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pyometra

Pyometra, or uterine infection, remains a serious health threat for intact bitches. E. coli is the most common cause of canine pyometra, and many strains of this bacteria are known to produce a biofilm.

Biofilm is a surface layer of microbes and the slimy extracellular polymeric substances they produce (polysaccharides, proteins, etc.). Biofilms protect bacteria from the environment. In the body, this means protection against the host immune system and antibiotic therapy.

Scientists are already evaluating nonantibiotic treatments aimed at disrupting E. coli biofilm in horses with chronic endometritis (uterine infection/inflammation). Thanks to AKC Canine Health Foundation (CHF) grant 02264-A, researchers at Ohio State University recently started exploring the role of E. coli biofilm in canine pyometra. To see if E. coli biofilm plays a role in thwarting successful treatment of pyometra, Dr. Marco Coutinho da Silva and Dr. Tessa Fiamengo (2016 recipient of an AKC/AKC CHF/TF Theriogenology Residency) examined the ability of several pyometra-causing E. coli strains to produce biofilm in vitro (in the laboratory) and in vivo (in the uterus).

Endometrial (uterine lining) samples were obtained from 23 bitches spayed because of clinical pyometra. Researchers cultured samples to confirm the presence of E. coli and then preserved them for additional testing. They cultured 20 distinct isolates of E. coli from 16 of the tissue samples, and the majority of them demonstrated biofilm production as shown by diagnostic methods that included optical density testing, histopathology, genetic identification with fluorescent in situ hybridization (FISH), and scanning electron microscopy. Dr. Fiamengo won the Abstract Competition at the 2017 Annual Conference of the Society for Theriogenology for her presentation of this important research, and the results are being prepared for publication.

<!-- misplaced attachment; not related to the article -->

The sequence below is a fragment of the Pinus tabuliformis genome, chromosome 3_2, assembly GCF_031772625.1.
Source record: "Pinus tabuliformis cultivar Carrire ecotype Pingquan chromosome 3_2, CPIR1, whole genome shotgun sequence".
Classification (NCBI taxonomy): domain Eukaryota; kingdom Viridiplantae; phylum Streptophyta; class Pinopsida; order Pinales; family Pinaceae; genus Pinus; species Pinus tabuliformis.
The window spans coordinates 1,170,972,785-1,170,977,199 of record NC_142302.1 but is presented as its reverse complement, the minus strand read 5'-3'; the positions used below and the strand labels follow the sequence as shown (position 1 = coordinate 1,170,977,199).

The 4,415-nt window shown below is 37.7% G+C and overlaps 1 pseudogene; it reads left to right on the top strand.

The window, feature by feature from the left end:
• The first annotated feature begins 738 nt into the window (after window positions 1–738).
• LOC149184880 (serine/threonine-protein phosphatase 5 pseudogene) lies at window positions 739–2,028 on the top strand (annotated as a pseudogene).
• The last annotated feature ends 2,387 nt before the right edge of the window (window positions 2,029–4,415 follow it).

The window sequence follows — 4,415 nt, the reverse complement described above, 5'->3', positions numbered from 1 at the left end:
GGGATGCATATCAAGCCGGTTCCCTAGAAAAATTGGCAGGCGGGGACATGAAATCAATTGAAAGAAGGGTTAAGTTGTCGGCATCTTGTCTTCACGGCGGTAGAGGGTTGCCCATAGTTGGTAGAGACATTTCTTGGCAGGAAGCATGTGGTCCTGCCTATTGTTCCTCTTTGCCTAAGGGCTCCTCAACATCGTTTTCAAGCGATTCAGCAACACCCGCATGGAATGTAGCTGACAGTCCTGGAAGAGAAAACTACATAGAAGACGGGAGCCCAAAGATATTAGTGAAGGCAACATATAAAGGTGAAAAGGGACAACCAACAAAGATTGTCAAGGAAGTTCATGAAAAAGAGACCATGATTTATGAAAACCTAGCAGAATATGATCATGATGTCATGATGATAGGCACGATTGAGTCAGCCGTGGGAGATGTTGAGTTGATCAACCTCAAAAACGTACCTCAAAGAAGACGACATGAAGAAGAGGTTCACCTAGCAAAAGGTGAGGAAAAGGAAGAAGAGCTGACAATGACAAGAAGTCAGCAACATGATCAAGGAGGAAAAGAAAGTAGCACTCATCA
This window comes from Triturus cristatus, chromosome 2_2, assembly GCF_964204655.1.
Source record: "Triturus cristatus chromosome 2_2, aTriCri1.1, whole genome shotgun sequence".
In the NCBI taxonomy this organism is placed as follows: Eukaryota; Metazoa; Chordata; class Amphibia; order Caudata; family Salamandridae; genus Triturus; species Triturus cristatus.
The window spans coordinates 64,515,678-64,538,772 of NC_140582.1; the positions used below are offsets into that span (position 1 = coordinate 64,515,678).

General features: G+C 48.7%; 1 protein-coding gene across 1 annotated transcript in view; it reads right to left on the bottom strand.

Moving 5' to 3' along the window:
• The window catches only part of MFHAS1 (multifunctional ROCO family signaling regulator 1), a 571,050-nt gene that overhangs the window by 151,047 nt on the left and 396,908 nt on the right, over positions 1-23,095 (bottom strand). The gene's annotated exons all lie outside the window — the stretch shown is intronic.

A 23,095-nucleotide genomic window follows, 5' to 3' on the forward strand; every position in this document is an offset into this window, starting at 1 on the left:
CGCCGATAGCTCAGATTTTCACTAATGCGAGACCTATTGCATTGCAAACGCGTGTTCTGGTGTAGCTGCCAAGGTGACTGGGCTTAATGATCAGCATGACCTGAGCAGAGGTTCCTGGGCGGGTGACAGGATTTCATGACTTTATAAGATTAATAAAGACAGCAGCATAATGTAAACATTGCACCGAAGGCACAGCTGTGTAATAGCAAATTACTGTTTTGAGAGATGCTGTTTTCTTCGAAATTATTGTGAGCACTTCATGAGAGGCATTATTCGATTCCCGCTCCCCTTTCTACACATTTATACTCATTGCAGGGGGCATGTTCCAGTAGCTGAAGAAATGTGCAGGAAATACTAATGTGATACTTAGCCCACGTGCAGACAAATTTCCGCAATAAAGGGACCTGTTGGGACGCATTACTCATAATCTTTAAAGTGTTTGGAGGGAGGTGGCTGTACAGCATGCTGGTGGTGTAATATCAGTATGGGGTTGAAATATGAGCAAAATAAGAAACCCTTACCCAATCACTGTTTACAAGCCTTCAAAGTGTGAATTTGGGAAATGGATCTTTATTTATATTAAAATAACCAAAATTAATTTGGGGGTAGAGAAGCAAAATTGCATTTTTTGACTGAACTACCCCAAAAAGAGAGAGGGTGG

This pilot study confirms the ability of E. coli to create biofilm in canine pyometra. The AKC CHF is committed to advancing the health of all dogs by funding scientific research to prevent, treat, and cure canine disease. Funding has already been provided for studies to examine E. coli genetics, surface-binding capabilities, and antimicrobial resistance patterns in pyometra. The knowledge gained may give veterinarians and breeders an advantage in disrupting E. coli’s ability to adhere to the uterine lining and create biofilm and lead to new therapeutic approaches to pyometra.

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